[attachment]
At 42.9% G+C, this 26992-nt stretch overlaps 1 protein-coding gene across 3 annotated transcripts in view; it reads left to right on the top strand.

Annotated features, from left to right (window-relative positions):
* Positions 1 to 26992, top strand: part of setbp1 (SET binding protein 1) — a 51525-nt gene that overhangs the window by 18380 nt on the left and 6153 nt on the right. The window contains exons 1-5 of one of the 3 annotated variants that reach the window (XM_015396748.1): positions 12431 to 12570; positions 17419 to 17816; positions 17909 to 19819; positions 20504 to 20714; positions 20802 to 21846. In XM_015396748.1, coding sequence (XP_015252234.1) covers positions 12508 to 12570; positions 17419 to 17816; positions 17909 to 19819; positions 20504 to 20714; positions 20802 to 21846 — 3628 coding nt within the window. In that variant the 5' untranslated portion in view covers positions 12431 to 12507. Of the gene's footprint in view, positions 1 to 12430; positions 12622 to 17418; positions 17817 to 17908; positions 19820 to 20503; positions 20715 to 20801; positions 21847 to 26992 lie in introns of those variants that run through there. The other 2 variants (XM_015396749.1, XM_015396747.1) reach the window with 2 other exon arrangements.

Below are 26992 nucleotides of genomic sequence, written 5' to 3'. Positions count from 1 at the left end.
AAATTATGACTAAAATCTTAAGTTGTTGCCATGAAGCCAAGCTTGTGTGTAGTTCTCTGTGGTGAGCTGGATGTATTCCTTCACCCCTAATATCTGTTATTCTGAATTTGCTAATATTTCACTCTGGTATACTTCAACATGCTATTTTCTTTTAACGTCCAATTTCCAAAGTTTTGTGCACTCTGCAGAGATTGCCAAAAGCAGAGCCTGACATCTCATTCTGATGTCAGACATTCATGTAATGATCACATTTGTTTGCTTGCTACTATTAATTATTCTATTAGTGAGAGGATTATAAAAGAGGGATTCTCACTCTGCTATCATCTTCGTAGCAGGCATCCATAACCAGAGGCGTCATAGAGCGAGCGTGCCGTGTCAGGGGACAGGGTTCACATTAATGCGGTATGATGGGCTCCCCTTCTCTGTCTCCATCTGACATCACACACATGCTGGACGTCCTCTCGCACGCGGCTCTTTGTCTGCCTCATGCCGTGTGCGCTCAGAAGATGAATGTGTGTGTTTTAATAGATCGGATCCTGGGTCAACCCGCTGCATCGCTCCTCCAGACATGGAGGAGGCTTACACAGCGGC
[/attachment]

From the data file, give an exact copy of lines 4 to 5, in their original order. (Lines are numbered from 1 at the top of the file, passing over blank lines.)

Below are 26992 nucleotides of genomic sequence, written 5' to 3'. Positions count from 1 at the left end.
AAATTATGACTAAAATCTTAAGTTGTTGCCATGAAGCCAAGCTTGTGTGTAGTTCTCTGTGGTGAGCTGGATGTATTCCTTCACCCCTAATATCTGTTATTCTGAATTTGCTAATATTTCACTCTGGTATACTTCAACATGCTATTTTCTTTTAACGTCCAATTTCCAAAGTTTTGTGCACTCTGCAGAGATTGCCAAAAGCAGAGCCTGACATCTCATTCTGATGTCAGACATTCATGTAATGATCACATTTGTTTGCTTGCTACTATTAATTATTCTATTAGTGAGAGGATTATAAAAGAGGGATTCTCACTCTGCTATCATCTTCGTAGCAGGCATCCATAACCAGAGGCGTCATAGAGCGAGCGTGCCGTGTCAGGGGACAGGGTTCACATTAATGCGGTATGATGGGCTCCCCTTCTCTGTCTCCATCTGACATCACACACATGCTGGACGTCCTCTCGCACGCGGCTCTTTGTCTGCCTCATGCCGTGTGCGCTCAGAAGATGAATGTGTGTGTTTTAATAGATCGGATCCTGGGTCAACCCGCTGCATCGCTCCTCCAGACATGGAGGAGGCTTACACAGCGGC